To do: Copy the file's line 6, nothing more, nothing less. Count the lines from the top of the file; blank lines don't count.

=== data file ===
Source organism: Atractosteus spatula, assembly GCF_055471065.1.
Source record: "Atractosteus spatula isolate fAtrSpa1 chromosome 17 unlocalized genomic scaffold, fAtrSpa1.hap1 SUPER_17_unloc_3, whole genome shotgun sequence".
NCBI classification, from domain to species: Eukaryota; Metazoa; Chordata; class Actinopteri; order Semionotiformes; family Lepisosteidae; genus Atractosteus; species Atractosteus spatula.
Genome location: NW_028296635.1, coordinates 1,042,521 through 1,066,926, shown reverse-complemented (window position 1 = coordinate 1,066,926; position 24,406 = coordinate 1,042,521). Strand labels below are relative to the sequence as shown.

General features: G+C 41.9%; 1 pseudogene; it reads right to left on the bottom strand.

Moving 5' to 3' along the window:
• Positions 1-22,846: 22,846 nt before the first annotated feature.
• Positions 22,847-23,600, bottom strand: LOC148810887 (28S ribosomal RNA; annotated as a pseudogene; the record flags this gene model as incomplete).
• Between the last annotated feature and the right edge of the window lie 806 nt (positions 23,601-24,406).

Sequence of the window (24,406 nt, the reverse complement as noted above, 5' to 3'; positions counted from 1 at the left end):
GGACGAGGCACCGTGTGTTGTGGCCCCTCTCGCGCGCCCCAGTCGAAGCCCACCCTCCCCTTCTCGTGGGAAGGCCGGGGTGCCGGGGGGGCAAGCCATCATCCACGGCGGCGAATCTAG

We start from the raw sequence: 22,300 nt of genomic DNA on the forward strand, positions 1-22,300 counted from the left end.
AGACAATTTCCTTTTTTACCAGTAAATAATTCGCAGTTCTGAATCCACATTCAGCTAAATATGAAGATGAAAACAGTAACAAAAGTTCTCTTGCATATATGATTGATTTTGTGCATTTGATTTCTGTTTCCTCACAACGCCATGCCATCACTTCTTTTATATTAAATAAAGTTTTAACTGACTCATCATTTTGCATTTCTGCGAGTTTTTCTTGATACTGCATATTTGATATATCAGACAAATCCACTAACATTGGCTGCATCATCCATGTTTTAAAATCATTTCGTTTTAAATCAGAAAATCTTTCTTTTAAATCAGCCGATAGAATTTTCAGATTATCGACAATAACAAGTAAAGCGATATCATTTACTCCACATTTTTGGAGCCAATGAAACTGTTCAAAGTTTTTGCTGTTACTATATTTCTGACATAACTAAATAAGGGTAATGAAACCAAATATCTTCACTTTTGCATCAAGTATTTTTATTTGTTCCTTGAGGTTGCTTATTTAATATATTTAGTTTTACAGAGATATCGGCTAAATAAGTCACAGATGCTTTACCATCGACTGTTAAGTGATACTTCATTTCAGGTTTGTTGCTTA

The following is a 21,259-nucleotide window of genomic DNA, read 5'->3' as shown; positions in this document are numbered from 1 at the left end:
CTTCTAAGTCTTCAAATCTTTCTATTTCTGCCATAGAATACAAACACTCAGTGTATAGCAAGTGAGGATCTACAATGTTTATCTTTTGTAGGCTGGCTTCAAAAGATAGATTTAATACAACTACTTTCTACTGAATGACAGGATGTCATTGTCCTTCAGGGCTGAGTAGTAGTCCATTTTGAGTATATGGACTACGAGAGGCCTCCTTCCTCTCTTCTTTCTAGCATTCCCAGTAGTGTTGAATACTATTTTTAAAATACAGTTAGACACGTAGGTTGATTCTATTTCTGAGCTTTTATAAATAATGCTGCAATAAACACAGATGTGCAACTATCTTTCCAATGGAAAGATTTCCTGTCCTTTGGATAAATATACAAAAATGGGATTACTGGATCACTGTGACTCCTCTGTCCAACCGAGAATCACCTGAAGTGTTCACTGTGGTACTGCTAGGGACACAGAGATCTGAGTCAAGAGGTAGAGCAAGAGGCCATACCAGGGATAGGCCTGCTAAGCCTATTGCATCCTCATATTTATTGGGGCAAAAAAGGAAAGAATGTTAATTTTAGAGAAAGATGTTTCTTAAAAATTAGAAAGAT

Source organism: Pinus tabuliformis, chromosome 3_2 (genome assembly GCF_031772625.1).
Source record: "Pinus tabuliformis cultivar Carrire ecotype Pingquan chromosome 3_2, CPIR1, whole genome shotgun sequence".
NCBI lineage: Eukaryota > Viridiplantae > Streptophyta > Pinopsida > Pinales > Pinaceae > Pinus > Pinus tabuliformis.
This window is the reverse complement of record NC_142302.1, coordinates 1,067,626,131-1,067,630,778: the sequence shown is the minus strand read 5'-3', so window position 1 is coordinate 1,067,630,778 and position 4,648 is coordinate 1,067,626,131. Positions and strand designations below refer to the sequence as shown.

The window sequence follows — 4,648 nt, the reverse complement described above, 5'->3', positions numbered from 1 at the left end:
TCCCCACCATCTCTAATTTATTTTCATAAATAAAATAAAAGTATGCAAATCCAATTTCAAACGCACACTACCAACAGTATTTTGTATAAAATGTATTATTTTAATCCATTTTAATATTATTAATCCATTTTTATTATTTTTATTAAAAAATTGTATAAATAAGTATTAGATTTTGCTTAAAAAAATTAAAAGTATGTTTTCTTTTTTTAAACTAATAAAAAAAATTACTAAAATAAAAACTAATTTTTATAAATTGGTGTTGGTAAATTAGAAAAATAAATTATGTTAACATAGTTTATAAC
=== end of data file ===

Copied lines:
Moving 5' to 3' along the window: